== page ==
The preternaturally calm protagonist of Dan Gilroy’s Nightcrawler offers a striking contrast to the manic energy of Steve, the teenage lead in Xavier Dolan’s Mommy. Played by a gaunt, baggy-eyed Jake Gyllenhaal, looking a few years of heavy smoking away from turning into Willem Defoe, Lou Bloom is the kind of quirky, attention-drawing character on which a film places all its bets. In this case, the gambit isn’t entirely successful, but Gilroy does a fantastic job at first of drawing out Lou’s eccentricities.
Nightcrawler’s opening scene presents Lou’s dark-side quickly as we watch him beat up a cop after getting caught clipping fence wire and stealing other valuable metals. But most of Lou’s subsequent interactions trying to sell these stolen goods show him to be socially inept and fairly clueless. The combination leaves you uneasy. In a darker film, Lou’s insistence on engaging the world head on even as everyone around him seems to bat him away like an awkward fly would send him on a killing spree. Nightcrawler prefers to imagine a world that makes space for Lou, a prospect that’s less immediately disturbing, but ultimately still unnerving to watch.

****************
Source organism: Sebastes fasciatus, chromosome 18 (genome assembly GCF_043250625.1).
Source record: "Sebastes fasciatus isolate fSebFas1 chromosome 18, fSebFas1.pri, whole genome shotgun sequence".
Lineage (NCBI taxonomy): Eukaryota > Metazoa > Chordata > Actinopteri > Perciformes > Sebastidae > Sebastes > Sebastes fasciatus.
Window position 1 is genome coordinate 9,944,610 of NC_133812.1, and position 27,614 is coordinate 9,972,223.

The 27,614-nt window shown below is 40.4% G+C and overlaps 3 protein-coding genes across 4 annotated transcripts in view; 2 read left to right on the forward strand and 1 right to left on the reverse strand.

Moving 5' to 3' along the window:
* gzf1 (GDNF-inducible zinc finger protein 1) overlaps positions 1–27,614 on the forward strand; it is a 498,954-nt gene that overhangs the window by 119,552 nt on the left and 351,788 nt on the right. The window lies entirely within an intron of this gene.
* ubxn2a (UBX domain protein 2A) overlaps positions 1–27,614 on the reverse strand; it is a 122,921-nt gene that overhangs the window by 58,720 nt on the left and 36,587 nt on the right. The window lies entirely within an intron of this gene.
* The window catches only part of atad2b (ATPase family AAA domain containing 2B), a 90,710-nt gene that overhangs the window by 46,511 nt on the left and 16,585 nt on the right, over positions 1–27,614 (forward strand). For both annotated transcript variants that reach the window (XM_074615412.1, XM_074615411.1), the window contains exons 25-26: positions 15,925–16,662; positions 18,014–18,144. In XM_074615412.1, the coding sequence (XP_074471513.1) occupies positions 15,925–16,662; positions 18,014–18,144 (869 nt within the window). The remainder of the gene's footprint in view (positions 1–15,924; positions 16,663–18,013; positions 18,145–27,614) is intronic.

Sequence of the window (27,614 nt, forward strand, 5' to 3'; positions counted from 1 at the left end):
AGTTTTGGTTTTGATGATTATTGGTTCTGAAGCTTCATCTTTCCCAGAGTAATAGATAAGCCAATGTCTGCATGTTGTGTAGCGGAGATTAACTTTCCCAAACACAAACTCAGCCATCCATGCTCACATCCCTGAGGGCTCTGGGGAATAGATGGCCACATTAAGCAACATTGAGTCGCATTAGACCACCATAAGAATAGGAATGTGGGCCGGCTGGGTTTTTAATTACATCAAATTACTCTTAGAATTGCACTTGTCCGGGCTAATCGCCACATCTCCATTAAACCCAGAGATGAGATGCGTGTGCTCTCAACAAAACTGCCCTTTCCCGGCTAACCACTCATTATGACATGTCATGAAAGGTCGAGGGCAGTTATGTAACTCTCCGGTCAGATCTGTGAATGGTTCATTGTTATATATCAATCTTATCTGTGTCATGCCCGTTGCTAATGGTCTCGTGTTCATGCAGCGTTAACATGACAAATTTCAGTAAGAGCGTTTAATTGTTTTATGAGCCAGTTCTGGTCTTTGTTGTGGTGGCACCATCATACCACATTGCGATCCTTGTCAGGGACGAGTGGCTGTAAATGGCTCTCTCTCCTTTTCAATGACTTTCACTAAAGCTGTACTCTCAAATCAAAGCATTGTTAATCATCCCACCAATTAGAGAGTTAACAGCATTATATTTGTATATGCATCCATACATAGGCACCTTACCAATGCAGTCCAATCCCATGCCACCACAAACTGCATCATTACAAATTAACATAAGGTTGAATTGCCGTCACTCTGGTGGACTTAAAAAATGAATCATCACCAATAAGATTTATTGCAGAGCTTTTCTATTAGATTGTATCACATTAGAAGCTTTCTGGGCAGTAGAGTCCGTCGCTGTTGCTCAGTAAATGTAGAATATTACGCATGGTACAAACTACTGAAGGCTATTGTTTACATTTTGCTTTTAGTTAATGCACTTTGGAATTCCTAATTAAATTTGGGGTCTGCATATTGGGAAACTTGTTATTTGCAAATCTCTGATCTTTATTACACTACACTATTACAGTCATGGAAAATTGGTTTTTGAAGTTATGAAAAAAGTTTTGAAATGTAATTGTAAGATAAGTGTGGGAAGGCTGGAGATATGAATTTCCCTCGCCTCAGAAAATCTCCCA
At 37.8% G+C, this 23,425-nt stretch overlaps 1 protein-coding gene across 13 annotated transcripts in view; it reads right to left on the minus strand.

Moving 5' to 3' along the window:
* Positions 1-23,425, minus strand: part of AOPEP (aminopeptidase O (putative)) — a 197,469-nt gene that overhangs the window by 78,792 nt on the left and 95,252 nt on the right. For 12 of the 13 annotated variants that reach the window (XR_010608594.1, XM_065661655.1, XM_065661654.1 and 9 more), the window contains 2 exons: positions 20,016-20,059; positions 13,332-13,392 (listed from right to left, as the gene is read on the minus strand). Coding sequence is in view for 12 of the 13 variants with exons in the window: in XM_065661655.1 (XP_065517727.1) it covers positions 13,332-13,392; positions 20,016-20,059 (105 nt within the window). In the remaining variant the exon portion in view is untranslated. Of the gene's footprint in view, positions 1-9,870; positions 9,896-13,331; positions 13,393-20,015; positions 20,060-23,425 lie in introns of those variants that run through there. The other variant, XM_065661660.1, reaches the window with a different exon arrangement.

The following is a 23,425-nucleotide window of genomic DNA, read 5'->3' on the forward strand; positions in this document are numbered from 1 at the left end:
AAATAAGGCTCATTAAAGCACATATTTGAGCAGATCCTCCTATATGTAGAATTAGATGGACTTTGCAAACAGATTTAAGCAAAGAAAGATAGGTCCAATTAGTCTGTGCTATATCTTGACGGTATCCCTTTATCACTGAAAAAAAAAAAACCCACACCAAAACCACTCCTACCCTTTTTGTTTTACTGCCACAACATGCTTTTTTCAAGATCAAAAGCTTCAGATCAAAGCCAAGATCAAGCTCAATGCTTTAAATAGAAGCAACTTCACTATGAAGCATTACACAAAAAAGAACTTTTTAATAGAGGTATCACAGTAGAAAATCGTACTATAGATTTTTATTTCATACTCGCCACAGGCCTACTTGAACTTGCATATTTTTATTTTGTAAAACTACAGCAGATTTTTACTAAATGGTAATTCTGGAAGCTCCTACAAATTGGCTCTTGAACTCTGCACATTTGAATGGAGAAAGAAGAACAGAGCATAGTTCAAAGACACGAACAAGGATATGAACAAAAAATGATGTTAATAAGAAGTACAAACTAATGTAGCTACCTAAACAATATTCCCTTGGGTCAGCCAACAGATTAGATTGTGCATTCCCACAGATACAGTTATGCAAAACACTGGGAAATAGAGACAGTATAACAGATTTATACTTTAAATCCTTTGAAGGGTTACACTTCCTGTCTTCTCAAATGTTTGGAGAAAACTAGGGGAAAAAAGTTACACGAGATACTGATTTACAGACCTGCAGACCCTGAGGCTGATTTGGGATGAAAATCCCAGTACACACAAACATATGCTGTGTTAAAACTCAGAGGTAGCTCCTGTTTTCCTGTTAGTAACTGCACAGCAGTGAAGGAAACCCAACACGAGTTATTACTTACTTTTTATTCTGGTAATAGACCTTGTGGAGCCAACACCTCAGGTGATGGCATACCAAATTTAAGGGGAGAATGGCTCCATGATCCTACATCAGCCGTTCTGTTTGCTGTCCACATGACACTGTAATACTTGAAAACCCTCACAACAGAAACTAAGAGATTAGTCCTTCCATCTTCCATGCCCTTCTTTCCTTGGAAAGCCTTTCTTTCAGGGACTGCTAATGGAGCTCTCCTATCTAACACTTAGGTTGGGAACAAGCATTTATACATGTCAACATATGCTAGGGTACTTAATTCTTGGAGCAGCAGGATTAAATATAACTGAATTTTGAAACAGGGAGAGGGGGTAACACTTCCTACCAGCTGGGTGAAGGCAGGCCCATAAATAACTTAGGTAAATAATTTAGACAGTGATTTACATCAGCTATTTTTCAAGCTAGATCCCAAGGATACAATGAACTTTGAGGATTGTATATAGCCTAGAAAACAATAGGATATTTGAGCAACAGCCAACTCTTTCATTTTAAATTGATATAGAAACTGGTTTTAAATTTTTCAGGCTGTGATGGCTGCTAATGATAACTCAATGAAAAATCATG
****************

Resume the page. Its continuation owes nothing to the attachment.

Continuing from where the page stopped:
Lou finds a perfect career for someone who’s over-eager and lacks all sense social decency: the local news. After stopping to look at a car crash and seeing a freelance cameraman capture footage to sell to local stations, Lou buys a cheap digital camcorder and a police radio scanner and begins nightcrawling—waiting for news of a break in, murder, or crash, then rushing to the scene in order to be the first to capture it on video. Lou’s competitive advantage is his lack of qualms about pulling in close for the bloodiest image or breaking into a victim’s home to get a shot of family photos on the fridge. And eventually, Lou finds a perfect partner for his work: Nina (Rene Russo), a news director for a local TV station who’s desperate enough for viewers to dispense with the ethical questions raised by Lou’s work.
Nightcrawler lives by Gyllenhaal’s great performance, but it dies by the limits of his character. Lou’s unwavering serenity and mastery of management give him a very particular creepiness, but the effect dulls with overexposure. And apart from its character study, the film includes little else of particular novelty to focus on. Gilroy tries to construct a social satire, but his targets—the falsity of business jargon and the ethics of “if it bleeds it leads” news—are old-hat. There are hints of some more modern elements, including a few jokes linking Lou’s behavior to millennial kids weaned on too much self-esteem, but the film’s themes largely feel pulled from the ’80s, not as homage, but as outdated media criticism.
The Toronto International Film Festival runs from September 4—14.